Iyama lost the first game of his Meijin challenge, but then went on to win four in-a-row. As a result, Iyama broke three records: youngest major title winner, youngest Meijin and youngest 9 dan, breaking records set by Cho Chikun, Rin Kaiho and his opponent in the Meijin finals, Cho U.[40] Iyama also won the Ryusei title, televised on the date of the final Meijin match.[41]

In December 2009, Iyama participated in his first Nongshim Cup. He was the third Japanese player and lost his game to Xie He, who won five straight games before losing to Naoki Hane.[42] Iyama led the Japanese most wins list in 2009 with a record of 43 wins and 14 losses.[43] Iyama was also awarded the Shusai Prize for his performances during the 2009 season.[44] In February 2010, Iyama lost the final of the 5th Daiwa Cup to Rin Kono.[45]

In May, Iyama reached the challenger finals for the 65th Honinbo, but lost to Keigo Yamashita.[46] As a result, for finishing runner-up of the NHK Cup in 2010, Iyama was qualified for the 22nd Asian TV Cup. He lost to Lee Chang-ho in the first round.[47] Iyama was also a representative of the Japanese team at the 16th Asian Games.[48] In October 2010, Iyama was invited to the World Meijin tournament along with Gu Li and Lee Chang-ho. Iyama finished in third place.[49] Iyama then defended his Meijin title in straight wins against Shinji Takao.[50]

In 2010, Iyama won the third most prize money in Japan with 56,482,000 Yen.[51] He unsuccessfully challenged Cho U for the Kisei title in 2011.[52] Iyama won his second major title, the Judan, in 2011.

In January 2017, Iyama was awarded the Shusai Prize, which honors the outstanding player of the previous year. It was his fifth consecutive Shusai Prize. In February 2017, Iyama was awarded the Kido Prize for "Most outstanding player" for winning all top seven titles.[53]

Iyama is scheduled to play in the 2017 World Go Championship.[54]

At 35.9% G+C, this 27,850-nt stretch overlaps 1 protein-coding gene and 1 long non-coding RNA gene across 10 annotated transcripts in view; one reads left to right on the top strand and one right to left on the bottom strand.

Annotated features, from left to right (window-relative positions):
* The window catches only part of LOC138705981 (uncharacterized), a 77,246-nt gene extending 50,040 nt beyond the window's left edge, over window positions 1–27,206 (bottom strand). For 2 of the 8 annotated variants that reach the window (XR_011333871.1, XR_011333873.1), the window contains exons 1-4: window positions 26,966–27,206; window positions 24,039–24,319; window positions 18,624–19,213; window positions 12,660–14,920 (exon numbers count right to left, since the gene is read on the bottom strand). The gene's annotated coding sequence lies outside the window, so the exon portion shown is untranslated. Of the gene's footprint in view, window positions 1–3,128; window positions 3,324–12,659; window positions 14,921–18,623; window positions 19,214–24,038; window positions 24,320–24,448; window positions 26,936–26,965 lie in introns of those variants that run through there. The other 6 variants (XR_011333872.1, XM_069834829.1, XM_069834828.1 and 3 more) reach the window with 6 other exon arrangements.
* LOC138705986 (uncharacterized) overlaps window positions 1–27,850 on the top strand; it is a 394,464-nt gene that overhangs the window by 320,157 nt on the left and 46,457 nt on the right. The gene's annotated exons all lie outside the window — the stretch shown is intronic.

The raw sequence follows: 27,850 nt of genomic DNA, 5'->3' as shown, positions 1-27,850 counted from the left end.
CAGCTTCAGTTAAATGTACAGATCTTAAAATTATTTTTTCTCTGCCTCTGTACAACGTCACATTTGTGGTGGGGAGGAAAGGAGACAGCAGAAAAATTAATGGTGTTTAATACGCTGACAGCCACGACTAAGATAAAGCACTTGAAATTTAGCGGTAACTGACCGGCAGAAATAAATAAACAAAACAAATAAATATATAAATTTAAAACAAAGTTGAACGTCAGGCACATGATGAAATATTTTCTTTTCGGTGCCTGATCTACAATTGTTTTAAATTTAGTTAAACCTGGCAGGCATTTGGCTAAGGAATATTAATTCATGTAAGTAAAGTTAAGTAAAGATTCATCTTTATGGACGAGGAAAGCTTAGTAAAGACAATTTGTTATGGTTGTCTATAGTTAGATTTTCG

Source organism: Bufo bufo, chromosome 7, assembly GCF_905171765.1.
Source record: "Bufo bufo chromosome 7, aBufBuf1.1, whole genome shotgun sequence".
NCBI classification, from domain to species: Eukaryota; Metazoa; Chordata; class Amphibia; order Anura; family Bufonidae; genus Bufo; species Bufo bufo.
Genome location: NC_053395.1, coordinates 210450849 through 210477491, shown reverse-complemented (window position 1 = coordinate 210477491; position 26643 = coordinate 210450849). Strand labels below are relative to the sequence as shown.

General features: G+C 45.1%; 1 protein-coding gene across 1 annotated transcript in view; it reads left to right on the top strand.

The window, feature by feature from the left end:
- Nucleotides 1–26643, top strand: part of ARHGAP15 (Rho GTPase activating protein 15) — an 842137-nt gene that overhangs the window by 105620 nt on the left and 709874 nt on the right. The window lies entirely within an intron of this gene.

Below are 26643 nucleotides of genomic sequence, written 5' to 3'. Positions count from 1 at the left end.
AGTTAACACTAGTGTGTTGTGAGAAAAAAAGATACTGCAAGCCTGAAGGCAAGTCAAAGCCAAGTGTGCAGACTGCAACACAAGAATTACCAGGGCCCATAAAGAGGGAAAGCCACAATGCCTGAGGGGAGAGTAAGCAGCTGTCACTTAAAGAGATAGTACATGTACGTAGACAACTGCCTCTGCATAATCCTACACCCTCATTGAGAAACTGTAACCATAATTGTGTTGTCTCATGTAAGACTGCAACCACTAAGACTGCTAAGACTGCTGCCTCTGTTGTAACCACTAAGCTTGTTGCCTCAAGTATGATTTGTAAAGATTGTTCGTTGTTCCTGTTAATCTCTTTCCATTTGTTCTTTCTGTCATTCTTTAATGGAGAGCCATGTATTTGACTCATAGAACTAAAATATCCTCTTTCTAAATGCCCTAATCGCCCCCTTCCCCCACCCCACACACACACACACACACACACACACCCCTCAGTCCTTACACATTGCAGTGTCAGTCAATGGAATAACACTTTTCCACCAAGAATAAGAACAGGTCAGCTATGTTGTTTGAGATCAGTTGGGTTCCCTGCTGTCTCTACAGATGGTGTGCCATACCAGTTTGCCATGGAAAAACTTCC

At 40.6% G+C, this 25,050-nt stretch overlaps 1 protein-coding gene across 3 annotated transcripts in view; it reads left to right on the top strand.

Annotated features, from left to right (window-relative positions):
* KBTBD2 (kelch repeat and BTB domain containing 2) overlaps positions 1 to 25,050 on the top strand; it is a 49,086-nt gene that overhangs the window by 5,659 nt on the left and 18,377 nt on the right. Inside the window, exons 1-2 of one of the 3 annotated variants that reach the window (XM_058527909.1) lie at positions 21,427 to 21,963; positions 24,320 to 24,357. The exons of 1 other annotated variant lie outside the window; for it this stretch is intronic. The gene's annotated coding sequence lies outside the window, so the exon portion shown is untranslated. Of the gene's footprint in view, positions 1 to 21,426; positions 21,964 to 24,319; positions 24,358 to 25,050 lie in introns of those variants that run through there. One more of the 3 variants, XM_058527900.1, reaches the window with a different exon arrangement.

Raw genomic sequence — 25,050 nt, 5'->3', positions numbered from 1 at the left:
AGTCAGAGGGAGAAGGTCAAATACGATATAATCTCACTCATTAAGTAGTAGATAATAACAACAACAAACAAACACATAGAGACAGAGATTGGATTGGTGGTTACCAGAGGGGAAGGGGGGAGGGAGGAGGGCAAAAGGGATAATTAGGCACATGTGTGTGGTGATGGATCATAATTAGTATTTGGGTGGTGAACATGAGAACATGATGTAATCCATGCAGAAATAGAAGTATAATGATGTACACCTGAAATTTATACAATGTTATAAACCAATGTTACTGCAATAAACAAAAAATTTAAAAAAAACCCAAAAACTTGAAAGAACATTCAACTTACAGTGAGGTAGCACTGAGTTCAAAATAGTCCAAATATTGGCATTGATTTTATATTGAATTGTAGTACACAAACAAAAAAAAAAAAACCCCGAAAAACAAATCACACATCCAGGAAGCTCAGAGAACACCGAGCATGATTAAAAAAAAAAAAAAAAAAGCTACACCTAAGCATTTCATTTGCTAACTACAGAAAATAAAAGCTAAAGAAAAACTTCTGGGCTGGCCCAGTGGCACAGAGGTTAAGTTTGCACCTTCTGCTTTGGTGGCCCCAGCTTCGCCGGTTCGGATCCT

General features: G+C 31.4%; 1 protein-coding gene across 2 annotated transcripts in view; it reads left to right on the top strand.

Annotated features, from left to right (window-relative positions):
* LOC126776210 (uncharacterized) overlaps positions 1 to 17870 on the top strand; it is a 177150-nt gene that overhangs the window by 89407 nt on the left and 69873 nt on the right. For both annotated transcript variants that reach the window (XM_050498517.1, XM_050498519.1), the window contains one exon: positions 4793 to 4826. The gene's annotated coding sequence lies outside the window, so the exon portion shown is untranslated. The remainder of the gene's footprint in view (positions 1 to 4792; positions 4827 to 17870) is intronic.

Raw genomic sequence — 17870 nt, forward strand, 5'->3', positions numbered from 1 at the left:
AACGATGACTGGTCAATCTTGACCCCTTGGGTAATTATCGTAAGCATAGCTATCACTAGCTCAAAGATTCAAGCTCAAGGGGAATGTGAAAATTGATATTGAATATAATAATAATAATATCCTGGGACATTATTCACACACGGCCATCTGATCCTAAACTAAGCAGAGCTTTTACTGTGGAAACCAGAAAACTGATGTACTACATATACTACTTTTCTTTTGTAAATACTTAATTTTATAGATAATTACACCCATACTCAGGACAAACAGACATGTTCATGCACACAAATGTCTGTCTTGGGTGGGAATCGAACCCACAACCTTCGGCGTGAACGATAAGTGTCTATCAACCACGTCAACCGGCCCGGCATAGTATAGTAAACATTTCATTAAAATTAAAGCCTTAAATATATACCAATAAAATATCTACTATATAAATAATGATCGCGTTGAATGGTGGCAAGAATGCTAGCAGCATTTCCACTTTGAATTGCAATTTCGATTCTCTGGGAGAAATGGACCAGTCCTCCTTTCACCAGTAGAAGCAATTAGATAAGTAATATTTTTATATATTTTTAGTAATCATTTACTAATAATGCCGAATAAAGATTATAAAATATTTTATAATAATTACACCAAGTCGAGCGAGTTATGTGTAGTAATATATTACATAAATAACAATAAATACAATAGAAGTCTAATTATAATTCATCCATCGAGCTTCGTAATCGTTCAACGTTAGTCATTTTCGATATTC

Promotion recordEdit

Rank Year Notes
1 dan 2002
2 dan 2002
3 dan 2003
4 dan 2004 Promoted from 3 dan to 4 dan for leading the prize-money list among 3 dan professionals.[7]
5 dan
6 dan
7 dan 2005 Promoted from 4 dan to 7 dan for winning the 12th Agon Cup.[10]
8 dan 2008 Promoted from 7 dan to 8 dan for challenging for the 33rd Meijin.[25]
9 dan 2009 Promoted from 8 dan to 9 dan for defeating Cho U to win the 34th Meijin.[55]

Career recordEdit

As of 2 May 2019[56]
Year Won Lost Win %
2006 34 14 70.8%
2007 44 11 80.0%
2008 48 21 69.6%
2009 43 14 75.4%
2010 34 21 61.8%
2011 48 19 71.6%
2012 51 12 81.0%
2013 43 18 70.5%
2014 31 19 62.0%
2015 42 11 79.2%
2016 34 10 77.3%
2017 42 10 80.8%
2018 35 27 56.5%
2019 12 12 50.0%
Total 541 219 71.2%

Titles and runners-upEdit

Title Wins Runners-up
Kisei 7 (2013–2019) 1 (2011)
Meijin 6 (2009, 2010, 2013-2015, 2017) 4 (2008, 2011, 2016, 2018)
Honinbo 7 (2012[57]–2018)
Tengen 7 (2011–2013, 2015-2018) 1 (2014)
Oza 6 (2012,[58] 2013, 2015-2018) 1 (2014)
Gosei 6 (2012[59]- 2017) 1 (2018)
Judan 5 (2011, 2012, 2016-2018) 1 (2013)
Agon Cup 4 (2005, 2011, 2014, 2015)
Ryusei 3 (2009, 2011, 2012)
NHK Cup 2 (2017, 2018) 3 (2010, 2013, 2019)
Shinjin-O 1 (2007) 1 (2005)
Daiwa Cup 2 (2010, 2012) 2 (2007, 2009)
Daiwa Cup Grand Champion 2 (2008, 2009)
Total 57 15
Bosai Cup 1 (2011)
China-Japan Agon Cup 1 (2015) 2 (2005, 2014)
World Mingren 1 (2015)
Total 2 3
Asian TV Cup 1 (2013)
LG Cup 1 (2017)
Total 1 1
Career total
Total 60 18